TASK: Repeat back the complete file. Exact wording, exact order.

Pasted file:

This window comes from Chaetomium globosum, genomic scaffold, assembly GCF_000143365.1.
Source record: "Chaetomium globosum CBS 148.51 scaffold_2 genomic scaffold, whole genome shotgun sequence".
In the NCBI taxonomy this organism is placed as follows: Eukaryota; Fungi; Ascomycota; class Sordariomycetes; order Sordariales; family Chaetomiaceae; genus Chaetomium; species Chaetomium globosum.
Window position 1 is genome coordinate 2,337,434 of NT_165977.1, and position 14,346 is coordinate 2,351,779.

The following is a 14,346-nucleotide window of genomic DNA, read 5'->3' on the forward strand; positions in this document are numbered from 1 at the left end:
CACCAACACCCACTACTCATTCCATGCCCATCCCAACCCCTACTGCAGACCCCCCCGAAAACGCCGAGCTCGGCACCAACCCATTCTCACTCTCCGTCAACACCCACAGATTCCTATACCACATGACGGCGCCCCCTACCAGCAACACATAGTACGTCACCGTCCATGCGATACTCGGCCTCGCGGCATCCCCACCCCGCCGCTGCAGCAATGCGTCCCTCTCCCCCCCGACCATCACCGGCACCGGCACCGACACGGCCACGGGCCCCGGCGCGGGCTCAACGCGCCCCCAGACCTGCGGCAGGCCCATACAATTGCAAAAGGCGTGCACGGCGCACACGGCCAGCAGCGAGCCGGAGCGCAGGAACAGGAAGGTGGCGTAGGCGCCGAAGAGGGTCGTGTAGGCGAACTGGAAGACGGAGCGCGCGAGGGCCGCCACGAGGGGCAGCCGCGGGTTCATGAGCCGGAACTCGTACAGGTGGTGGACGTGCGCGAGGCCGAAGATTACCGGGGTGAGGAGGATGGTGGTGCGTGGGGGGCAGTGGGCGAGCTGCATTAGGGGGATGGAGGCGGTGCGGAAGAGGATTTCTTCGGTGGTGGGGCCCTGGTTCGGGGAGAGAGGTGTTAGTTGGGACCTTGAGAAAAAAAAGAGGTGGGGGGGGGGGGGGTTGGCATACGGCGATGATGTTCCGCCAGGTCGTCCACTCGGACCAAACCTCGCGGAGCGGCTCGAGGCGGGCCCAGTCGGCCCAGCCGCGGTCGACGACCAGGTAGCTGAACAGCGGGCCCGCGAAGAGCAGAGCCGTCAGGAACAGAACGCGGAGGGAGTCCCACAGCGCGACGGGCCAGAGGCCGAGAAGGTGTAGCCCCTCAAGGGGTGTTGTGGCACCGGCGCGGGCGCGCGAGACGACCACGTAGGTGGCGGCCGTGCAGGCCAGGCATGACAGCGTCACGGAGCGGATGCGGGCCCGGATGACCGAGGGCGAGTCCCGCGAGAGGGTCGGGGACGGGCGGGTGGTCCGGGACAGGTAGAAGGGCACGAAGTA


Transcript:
This window comes from Chaetomium globosum, genomic scaffold, assembly GCF_000143365.1.
Source record: "Chaetomium globosum CBS 148.51 scaffold_2 genomic scaffold, whole genome shotgun sequence".
In the NCBI taxonomy this organism is placed as follows: Eukaryota; Fungi; Ascomycota; class Sordariomycetes; order Sordariales; family Chaetomiaceae; genus Chaetomium; species Chaetomium globosum.
Window position 1 is genome coordinate 2,337,434 of NT_165977.1, and position 14,346 is coordinate 2,351,779.

The following is a 14,346-nucleotide window of genomic DNA, read 5'->3' on the forward strand; positions in this document are numbered from 1 at the left end:
CACCAACACCCACTACTCATTCCATGCCCATCCCAACCCCTACTGCAGACCCCCCCGAAAACGCCGAGCTCGGCACCAACCCATTCTCACTCTCCGTCAACACCCACAGATTCCTATACCACATGACGGCGCCCCCTACCAGCAACACATAGTACGTCACCGTCCATGCGATACTCGGCCTCGCGGCATCCCCACCCCGCCGCTGCAGCAATGCGTCCCTCTCCCCCCCGACCATCACCGGCACCGGCACCGACACGGCCACGGGCCCCGGCGCGGGCTCAACGCGCCCCCAGACCTGCGGCAGGCCCATACAATTGCAAAAGGCGTGCACGGCGCACACGGCCAGCAGCGAGCCGGAGCGCAGGAACAGGAAGGTGGCGTAGGCGCCGAAGAGGGTCGTGTAGGCGAACTGGAAGACGGAGCGCGCGAGGGCCGCCACGAGGGGCAGCCGCGGGTTCATGAGCCGGAACTCGTACAGGTGGTGGACGTGCGCGAGGCCGAAGATTACCGGGGTGAGGAGGATGGTGGTGCGTGGGGGGCAGTGGGCGAGCTGCATTAGGGGGATGGAGGCGGTGCGGAAGAGGATTTCTTCGGTGGTGGGGCCCTGGTTCGGGGAGAGAGGTGTTAGTTGGGACCTTGAGAAAAAAAAGAGGTGGGGGGGGGGGGGGTTGGCATACGGCGATGATGTTCCGCCAGGTCGTCCACTCGGACCAAACCTCGCGGAGCGGCTCGAGGCGGGCCCAGTCGGCCCAGCCGCGGTCGACGACCAGGTAGCTGAACAGCGGGCCCGCGAAGAGCAGAGCCGTCAGGAACAGAACGCGGAGGGAGTCCCACAGCGCGACGGGCCAGAGGCCGAGAAGGTGTAGCCCCTCAAGGGGTGTTGTGGCACCGGCGCGGGCGCGCGAGACGACCACGTAGGTGGCGGCCGTGCAGGCCAGGCATGACAGCGTCACGGAGCGGATGCGGGCCCGGATGACCGAGGGCGAGTCCCGCGAGAGGGTCGGGGACGGGCGGGTGGTCCGGGACAGGTAGAAGGGCACGAAGTA